Conductors of logistics processes: supply chain managers orchestrate planning

You can read this article in 5 minutes

Conductors of logistics processes: supply chain managers orchestrate planning

Efficient supply chain management requires experienced logistics managers who take charge of planning, executing and controlling transportation processes.

The panic buying around the onset of the Corona Crisis in the spring of 2020 made for memorable images of empty shelves. It is a situation that many consumers have never experienced on this scale or have not experienced for a very long time. To be able to call such a situation an exceptional case in our latitudes is especially due to the work of the supply chain manager. Of course, many tasks have to be performed until a raw material arrives in production, the goods are in the store, or the removal of residual materials is accomplished, but it is precisely the supply chain manager who brings these threads together.

In most companies, it is his responsibility to ensure the logistical flow of goods. This may involve procurement, among other things. In- & outbound transports for production, including waste disposal, or the distribution of goods to wholesalers and retailers are included in these responsibilities in most cases.

Particularly in larger companies, this includes transport management for more than one mode of transport, and there is usually a very large number of routes to be served, with a wide variety of requirements. Here, the supply chain manager and, if available, his team as well as the contracted transport companies have to maintain an overview. He can certainly do without annoyed calls about where the truck is that was ordered to pick up consumer goods or why perishable goods remain too long at transshipment terminals between two modalities. They must be avoided by ensuring that all sub-processes are interlinked.

Managing vast challenges

In addition to the pressure of delivery reliability, which can be measured by information on punctuality and completeness as well as the damage rate of shipments, two other important aspects also play a fundamental role in the work of a supply chain manager. The desire for leaner processes, cost compliance and reduction are somewhat interdependent.

But if you want to change something, you first need an overview of what has been going on up to now and where things are crunching in the system. In doing so, a two-part problem can arise: Companies and their logistics managers discover that supply chain visibility simply does not exist to any significant degree. In some circumstances, a large amount of data already exists, but the valuable information is not separated from the less important information, or the appropriate interfaces to other supply chain participants are not in place. The transfer of the information into or out of existing logistics software as well as its easy-to-handle display on (mobile) end devices represent a resulting IT-related problem. Especially because the customer is familiar with the latter from his smartphone and tablet apps in the private sphere and wants to use it in his everyday working life too.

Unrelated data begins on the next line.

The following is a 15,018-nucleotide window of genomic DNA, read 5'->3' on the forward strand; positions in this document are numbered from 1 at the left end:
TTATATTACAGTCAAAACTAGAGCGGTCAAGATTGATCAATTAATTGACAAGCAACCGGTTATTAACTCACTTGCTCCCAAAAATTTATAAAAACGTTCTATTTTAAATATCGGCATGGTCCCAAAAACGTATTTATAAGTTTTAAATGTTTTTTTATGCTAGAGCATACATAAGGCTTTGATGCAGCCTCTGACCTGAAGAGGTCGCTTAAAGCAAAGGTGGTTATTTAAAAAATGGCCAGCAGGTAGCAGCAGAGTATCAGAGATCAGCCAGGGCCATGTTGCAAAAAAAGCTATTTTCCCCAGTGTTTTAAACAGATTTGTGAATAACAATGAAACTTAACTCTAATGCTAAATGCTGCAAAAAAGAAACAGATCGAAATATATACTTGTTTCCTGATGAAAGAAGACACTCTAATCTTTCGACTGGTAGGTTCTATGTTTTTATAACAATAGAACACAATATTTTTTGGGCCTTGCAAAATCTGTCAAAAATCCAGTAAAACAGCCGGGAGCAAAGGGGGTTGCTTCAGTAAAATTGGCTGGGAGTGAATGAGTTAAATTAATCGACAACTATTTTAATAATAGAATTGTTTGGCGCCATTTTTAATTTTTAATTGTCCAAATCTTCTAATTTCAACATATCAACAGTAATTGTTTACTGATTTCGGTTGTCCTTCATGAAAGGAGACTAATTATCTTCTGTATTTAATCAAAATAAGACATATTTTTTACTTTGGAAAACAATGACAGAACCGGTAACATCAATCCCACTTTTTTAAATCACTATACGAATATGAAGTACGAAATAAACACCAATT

The solution: Digitized processes

Here, the digital revolution offers an opportunity to leverage previously wasted potential. It will facilitate the work of supply chain managers and thus help to achieve better results in important key performance indicators (KPI) such as cost management, shipment monitoring as well as adherence to the delivery deadline.

Synfioo, a young company from Germany that has dedicated itself to the topic of supply chain visibility, is working intensively on some aspects of optimized supply chain management. Among other things, the start-up provides its customers with real-time transport tracking information for all modalities. Historical traffic data can be utilized to bypass bottlenecks in route planning and information on completed or initial results for continuously ongoing transportation projects employed to optimize future route organization. Not to be forgotten are precise live predictions for the estimated arrival time of a delivery at the production site, at the next transshipment point or at the final consignee, adapting to the traffic volume. Equipped with this digital knowledge advantage, the supply chain manager can address the aforementioned points of a more efficiently designed supply chain management and thus also of cost savings on a data-based basis. In this way, not only do the shelves always remain full, but the logistics behind them are perceived as a lean process.

Photo credit:

Trending articles
Trending articles